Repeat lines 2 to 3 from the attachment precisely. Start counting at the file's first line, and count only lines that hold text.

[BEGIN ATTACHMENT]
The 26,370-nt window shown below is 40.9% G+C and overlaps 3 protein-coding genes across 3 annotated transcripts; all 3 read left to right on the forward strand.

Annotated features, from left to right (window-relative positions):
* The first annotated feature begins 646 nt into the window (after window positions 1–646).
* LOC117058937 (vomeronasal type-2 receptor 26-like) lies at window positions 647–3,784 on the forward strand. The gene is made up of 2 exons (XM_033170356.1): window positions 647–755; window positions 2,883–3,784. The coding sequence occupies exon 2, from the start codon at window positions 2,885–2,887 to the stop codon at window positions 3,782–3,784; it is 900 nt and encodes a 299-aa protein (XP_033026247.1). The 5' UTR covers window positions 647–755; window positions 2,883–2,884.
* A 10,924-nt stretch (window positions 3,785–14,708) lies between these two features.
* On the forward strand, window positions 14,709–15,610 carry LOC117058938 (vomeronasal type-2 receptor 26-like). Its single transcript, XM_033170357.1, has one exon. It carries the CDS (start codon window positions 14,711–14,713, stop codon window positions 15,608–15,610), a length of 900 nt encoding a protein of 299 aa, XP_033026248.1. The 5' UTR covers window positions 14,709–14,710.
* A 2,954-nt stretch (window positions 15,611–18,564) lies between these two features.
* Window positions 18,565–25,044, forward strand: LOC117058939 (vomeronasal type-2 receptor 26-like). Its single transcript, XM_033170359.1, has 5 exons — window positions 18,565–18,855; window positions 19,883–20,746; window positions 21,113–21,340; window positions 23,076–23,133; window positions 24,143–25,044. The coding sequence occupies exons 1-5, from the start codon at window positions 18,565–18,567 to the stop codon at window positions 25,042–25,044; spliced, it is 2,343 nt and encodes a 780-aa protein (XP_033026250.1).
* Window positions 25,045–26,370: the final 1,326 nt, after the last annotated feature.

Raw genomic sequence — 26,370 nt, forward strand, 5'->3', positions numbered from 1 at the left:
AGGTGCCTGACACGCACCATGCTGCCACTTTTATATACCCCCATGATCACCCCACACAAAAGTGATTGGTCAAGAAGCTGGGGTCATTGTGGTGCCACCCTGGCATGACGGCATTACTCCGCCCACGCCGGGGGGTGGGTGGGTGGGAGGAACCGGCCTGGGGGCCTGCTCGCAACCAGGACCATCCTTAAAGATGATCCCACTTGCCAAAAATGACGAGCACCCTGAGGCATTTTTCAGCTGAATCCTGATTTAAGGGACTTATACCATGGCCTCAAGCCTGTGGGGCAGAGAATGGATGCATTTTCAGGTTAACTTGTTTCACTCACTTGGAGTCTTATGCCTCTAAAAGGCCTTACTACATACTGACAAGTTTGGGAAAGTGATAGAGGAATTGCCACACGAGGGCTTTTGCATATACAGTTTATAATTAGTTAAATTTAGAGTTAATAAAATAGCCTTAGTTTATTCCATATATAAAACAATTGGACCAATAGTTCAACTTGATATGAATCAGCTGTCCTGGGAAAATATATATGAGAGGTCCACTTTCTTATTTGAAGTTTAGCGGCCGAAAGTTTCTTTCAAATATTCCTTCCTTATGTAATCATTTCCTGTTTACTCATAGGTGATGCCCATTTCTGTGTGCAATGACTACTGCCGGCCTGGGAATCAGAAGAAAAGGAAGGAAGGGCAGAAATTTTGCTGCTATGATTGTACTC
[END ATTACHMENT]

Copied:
Annotated features, from left to right (window-relative positions):
* The first annotated feature begins 646 nt into the window (after window positions 1–646).